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One have to walk around 2 km up through a long-winding road, to reach the top of the fort. Also known as 'Tiger Fort, it offers a stunning view of Jaipur right down below to the Man Sagar Lake.
There is a strange story behind the change of name of the fort. This place was haunted by the spirit of Rathore prince, Nahar Singh and this spirit obstructed the construction of the fort. On advice from his spiritual preceptor, the king Jai Singh built a small fortress at Purana Ghat in order to please the spirit and then the fort was renamed as Nahargarh. He also built a temple for him within the fort premises.
Although most of the Nahargarh fort is now in the ruins, but the lovely buildings added by Sawai Ram Singh II and Sawai Madho Singh II in the 19 th century are preserved in a good condition. The walls and the 19th century additions including the rooms furnished for the maharajas are worth admiration.
When work began on it, strange things happened here at night. Every morning the workers would find that the previous day’s entire construction was destroyed. Jai Singh then found out that the land had once belonged to a dead Rathore prince named Nahar Singh and his spirit did not like the sudden disturbances in his spiritual abode. To appease the soul a small fortress was built at Purana Ghat where the spirit could reside, and then the fort was renamed Nahargarh.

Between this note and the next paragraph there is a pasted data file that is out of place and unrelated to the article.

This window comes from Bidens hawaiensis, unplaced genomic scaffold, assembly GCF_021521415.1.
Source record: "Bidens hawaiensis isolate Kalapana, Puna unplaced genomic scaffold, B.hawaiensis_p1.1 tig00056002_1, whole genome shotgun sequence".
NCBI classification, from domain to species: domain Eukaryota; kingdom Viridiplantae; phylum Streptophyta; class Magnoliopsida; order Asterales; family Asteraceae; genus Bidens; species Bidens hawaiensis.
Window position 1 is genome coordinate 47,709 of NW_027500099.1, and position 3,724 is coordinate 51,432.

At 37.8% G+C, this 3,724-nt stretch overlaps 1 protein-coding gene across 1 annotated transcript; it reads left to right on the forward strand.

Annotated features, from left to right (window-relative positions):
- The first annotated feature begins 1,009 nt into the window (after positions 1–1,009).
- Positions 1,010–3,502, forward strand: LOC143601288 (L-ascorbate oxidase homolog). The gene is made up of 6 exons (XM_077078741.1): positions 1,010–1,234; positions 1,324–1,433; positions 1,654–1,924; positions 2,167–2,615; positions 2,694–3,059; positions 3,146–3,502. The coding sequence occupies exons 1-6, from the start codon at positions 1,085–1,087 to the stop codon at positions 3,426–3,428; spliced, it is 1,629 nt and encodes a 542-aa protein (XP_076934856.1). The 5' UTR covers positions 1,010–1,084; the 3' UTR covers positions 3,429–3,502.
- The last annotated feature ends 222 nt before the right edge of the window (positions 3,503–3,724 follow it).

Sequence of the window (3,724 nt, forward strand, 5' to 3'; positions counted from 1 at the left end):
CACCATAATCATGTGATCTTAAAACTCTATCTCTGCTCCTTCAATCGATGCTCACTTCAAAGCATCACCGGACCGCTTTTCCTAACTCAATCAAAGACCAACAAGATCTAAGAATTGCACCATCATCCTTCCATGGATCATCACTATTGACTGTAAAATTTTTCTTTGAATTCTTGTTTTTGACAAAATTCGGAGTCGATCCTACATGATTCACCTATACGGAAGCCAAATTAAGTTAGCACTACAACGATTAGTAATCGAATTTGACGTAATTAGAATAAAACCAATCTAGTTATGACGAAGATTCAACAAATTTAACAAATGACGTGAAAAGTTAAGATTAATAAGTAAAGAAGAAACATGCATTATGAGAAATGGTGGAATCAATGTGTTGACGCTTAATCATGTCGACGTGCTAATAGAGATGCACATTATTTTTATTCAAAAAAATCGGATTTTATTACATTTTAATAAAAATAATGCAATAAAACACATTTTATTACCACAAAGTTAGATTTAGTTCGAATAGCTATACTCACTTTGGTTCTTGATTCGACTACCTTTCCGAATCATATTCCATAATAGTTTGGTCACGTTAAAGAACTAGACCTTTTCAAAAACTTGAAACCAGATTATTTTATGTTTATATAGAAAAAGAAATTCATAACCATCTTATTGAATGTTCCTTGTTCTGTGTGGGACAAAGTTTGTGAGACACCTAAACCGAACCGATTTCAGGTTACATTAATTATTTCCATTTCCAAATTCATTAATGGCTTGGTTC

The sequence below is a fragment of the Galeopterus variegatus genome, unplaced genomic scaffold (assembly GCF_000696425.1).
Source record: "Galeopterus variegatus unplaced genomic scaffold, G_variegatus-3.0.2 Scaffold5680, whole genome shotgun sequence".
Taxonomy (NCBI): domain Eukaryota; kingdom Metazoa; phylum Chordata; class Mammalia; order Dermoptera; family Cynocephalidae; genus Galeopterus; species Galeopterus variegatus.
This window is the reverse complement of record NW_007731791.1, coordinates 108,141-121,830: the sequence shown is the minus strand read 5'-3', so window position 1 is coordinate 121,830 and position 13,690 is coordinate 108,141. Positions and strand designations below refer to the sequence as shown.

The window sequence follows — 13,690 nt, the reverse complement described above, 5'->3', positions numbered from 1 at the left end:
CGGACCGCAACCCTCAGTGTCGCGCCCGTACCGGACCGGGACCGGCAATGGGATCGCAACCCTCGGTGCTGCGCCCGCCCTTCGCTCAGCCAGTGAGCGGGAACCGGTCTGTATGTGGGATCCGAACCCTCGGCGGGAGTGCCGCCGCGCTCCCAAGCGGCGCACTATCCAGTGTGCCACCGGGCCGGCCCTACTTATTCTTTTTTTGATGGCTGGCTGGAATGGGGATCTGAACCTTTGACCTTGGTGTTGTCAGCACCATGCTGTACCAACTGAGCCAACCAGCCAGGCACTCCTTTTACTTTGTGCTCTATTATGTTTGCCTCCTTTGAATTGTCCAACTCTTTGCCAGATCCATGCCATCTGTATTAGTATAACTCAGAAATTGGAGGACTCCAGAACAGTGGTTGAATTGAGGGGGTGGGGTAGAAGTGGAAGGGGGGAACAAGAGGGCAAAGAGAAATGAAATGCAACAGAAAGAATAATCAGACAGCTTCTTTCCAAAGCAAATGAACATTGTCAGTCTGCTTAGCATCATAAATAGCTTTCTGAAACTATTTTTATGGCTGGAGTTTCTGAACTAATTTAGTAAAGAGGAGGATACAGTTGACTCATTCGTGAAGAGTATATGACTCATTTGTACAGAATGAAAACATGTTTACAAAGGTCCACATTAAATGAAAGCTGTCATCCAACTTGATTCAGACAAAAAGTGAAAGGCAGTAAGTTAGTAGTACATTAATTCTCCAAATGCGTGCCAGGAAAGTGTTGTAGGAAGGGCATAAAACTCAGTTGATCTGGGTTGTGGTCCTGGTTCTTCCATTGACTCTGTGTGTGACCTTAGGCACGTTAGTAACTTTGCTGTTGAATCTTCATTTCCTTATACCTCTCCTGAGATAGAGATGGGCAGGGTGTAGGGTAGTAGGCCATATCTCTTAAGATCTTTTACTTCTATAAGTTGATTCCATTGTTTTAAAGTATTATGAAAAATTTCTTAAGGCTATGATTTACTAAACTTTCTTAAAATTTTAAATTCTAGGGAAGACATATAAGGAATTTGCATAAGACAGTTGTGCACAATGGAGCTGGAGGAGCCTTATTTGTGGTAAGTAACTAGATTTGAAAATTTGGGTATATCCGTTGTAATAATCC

The fort was extended in 1868 and in 1880s the fort changed as a monsoon retreat by Maharaja Sawai Madho Singh. He ordered the Raj Imarat, who responsible for royal construction projects to design a pleasure palace within the fort known as Madhavendra Bhawan Palace. And, Vidyadhar Bhattacharya, the designer of Jaipur of Rajasthan, built this palace with its beautiful interiors of frescoes and stucco designs. It has a cluster of 9 identical suites for queens built by Madho Singh II and a suite for the king himself which were set around three sides of a rectangular courtyard and all these are linked by a maze of corridors. The main feature of this palace is that although it has 9 suites only 7 are seen from outside.
There are many courtyards and terraces with spectacular views and the rooms are covered in frescoes that are still beautiful.
The maharaja's personal living wing was built on the fourth side. The architecture of the palace is basically an Indian architecture which has some delicate frescos as well as western styled toilets and kitchen hearths. The Mardana Mahal at Nahargarh Fort of Rajasthan served as the living quarters of the royal men.
Looks stunningly beautiful at night when it's lit up, Nahargarh Fort provides an eye catching view of the Man Sagar Lake, Jal Mahal(Water Palace) and the suburbs. Also, from here one can see the entire view of Jaipur City. During the Diwali celebration, decoration and lighting is done throughout the fort
Inspired by the Lake Palace in Udaipur, Jal Mahal was built in the 18th century and was mainly used for royal duck shooting parties. The fort is currently a protected monuments by Rajasthan state's Department of Archaeology.
Nahargarh Fort is open daily 10 a.m. - 6 p.m. Admission Fee : Rs 10 for Indians and Rs 30 for Foreigners. Extra Camera Fee.